She Makes Comics

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photo-mainWomen are not new to comics. To many of you, that probably seems like a pretty obvious statement, but popular culture continually portrays comics as the exclusive domain of men and teenage boys, with the generally presupposition that this is the way it’s always been.

Except it isn’t, and it hasn’t.

Here to kick societal assumptions in the face is She Makes Comics, a crowdfunded documentary with over 1,400 backers that seeks to tell “the untold history of women in comic books, celebrating female creators and fans alike.”

The 110-minute long film follows along the basic history of comics, from their start in newspapers around the turn of the 20th century up until today, but with a particular focus on women’s contributions to the industry. There is no singular narrator, but rather stories are told through a series of interviews with a wide variety of writers, artists, editors, and other comics experts. This does have the unfortunate effect of not always enabling the film to go into greater depth about certain women, especially early cartoonists such as Rose O’Neill and Nell Brinkley. There is, however, a promised mini-doc about Jackie Ormes, one of the first black woman cartoonists, as an extra on the DVD, which should prove to be quite interesting.

Some of the stories that do make it into the film include: How Elfquest creator Wendy Pini broke into comics (hint: it involved cosplay); the time underground cartoonists Joyce Farmer and Lyn Chevely were nearly arrested; and a DC staffer’s less-than-encouraging reaction when he found out that a woman, Jenette Kahn, had been promoted to president. There’s also the startling statistic that in the 1950’s and 60’s, comic book readership was split 55% female, 45% male. That’s right – there used to be more girls than boys reading comics!

Female fandom also gets a lot of attention. This makes sense, since, after all, being a fan is almost always the first step toward being a creator. Most of this is centered around highlighting the kinds of comics that women were attracted to, such as X-Men, Sandman, and Elfquest. Particularly interesting was the fact that although both X-Men and Sandman were written by men (Chris Claremont and Neil Gaiman, respectively), they both had female editors who gave valuable input into those books. It’s practically a theme throughout the film, in fact, that when you have more women involved in making comics, you will have more women and girls reading comics, thus allowing for a more robust industry.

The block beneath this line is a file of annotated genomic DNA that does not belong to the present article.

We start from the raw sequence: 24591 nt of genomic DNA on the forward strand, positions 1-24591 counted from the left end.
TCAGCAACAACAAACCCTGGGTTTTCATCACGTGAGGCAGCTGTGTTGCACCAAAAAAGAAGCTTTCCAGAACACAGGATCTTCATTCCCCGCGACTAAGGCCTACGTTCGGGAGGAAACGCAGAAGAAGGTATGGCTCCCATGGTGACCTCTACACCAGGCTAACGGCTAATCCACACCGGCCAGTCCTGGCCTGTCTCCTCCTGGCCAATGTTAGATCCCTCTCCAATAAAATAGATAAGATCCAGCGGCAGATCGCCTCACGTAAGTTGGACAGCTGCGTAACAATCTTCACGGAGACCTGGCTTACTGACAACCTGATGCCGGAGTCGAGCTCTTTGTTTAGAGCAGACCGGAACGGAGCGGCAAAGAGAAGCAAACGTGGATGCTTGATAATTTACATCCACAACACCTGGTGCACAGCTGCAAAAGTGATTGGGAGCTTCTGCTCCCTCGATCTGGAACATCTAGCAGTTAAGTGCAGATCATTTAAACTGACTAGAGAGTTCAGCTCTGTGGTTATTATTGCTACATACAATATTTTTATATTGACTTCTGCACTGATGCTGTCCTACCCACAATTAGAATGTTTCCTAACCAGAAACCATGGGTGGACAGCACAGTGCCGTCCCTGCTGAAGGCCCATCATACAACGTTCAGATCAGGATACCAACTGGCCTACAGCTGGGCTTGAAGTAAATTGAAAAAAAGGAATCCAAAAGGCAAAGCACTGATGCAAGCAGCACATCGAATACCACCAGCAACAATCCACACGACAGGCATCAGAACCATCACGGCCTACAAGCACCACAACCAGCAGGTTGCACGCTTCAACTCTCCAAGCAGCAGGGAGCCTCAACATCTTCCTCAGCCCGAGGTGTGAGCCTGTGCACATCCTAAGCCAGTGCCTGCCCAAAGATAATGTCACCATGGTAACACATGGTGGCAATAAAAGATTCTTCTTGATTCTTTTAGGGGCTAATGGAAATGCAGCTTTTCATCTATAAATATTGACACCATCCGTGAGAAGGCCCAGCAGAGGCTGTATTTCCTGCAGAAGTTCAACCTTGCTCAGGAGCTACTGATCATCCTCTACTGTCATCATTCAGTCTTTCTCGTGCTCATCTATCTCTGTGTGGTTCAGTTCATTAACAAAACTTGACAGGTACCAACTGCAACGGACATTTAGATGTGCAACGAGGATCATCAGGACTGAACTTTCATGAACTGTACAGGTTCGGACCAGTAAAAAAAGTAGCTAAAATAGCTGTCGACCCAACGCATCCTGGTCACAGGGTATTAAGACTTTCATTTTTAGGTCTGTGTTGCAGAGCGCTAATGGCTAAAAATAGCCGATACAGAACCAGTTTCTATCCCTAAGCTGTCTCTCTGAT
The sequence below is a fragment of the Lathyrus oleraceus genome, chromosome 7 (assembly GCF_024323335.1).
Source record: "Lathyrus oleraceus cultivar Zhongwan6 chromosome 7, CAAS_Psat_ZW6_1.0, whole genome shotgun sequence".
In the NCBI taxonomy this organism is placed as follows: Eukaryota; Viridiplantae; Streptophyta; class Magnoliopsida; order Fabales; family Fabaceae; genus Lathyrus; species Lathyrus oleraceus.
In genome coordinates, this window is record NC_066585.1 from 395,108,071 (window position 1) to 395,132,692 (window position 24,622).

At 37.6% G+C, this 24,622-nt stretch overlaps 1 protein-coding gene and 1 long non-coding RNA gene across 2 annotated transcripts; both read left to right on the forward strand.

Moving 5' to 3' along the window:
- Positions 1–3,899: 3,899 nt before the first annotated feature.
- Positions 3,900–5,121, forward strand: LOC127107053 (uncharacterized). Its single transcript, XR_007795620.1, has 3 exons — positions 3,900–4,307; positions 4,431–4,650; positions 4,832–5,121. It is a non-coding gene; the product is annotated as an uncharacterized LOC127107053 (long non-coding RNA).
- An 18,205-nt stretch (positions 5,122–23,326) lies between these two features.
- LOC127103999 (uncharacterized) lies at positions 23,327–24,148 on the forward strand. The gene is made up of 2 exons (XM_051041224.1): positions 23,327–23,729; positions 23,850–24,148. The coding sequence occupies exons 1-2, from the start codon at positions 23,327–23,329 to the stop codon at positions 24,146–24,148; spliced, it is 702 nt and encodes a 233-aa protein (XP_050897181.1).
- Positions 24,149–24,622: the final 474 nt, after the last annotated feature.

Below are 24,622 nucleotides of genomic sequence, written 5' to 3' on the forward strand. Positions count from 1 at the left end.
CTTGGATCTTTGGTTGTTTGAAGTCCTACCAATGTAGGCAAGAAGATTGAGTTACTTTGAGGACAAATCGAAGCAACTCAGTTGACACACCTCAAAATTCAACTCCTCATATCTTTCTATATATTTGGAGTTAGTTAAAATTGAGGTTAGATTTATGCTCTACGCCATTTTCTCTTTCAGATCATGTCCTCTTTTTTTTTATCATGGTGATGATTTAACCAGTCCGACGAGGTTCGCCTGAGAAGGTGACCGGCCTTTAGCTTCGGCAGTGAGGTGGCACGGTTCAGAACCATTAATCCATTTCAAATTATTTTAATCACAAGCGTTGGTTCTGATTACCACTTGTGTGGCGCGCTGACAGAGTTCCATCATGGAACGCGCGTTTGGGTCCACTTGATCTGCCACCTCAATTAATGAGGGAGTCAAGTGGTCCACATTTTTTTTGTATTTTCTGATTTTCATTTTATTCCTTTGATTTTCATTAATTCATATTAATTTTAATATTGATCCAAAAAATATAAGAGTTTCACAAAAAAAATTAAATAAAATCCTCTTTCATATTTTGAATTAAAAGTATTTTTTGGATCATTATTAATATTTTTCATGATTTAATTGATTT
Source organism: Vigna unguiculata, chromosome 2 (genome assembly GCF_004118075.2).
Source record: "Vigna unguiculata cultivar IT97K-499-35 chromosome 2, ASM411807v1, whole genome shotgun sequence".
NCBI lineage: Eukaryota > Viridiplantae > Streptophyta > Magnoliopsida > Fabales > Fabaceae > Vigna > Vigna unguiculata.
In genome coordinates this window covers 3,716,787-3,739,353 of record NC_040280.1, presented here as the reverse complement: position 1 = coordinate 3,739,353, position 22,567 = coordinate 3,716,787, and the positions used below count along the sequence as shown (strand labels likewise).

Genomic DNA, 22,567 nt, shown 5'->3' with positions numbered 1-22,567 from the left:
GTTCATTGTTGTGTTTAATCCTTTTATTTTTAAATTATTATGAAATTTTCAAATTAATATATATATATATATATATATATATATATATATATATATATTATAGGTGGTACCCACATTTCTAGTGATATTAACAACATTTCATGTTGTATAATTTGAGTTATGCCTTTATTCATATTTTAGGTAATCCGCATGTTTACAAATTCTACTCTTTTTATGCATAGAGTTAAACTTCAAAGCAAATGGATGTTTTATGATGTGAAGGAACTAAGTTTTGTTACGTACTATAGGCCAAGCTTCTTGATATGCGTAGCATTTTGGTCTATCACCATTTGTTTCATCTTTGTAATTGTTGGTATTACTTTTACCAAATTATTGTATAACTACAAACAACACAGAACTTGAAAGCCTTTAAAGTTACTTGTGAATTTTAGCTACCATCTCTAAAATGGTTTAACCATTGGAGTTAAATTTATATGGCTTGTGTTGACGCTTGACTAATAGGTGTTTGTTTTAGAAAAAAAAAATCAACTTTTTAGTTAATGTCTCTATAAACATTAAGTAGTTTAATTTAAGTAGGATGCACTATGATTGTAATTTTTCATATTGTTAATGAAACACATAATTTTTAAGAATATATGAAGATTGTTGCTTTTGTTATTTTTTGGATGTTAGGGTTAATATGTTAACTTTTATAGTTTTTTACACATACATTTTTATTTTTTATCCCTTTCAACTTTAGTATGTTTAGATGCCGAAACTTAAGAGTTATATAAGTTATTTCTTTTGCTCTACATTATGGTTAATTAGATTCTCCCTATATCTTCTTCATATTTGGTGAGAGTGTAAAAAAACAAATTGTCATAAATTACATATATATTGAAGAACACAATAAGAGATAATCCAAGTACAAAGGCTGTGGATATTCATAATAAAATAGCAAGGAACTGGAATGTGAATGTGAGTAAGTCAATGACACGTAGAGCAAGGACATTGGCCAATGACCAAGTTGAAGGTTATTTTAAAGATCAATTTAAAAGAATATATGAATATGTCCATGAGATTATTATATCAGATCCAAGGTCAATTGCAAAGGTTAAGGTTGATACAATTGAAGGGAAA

There’s also a bit of a digression into Cosplay. I didn’t like this part as much, as it felt like a weird tangent. I know, I said up above that it turns out that Wendy Pini got her start in comics via Cosplay, so it’s not like it has nothing to do with the rest of the movie. And it was explicitly stated on the Kickstarter page that part of the raison d’être of the film is to showcase female fans as well as creators, but it just didn’t work for me. It is, after all, called She Makes Comics, so I expected there to be a tighter focus on just that. But this was actually a minor part of the overall film, and I will say that I wouldn’t mind seeing a separate documentary focused solely on Cosplay.

The movie ends on a high note, pointing out that this is a great time for women in comics. It’s incredibly encouraging to the next generation of up and coming creators and definitely made me want to run out and get to work on my own comic. It also left me hungry for more. Although it could have easily been three hours long, the filmmakers were careful to avoid overstaying their welcome and turning it into a dry recitation of facts. They hit the highlights, so that viewers can get an overall picture of the history of women in comics, then look up more details at their leisure.

She Makes Comics should be required viewing for anyone interested in the history of comics. Too often, comics documentaries skip over the contributions that women have made. This movie goes a long way toward leveling that playing field and showing that – yes – women make comics, women read comics, and women love comics. And we always have.

You can order a DVD or digital download of She Makes Comics at SheMakesComics.com.

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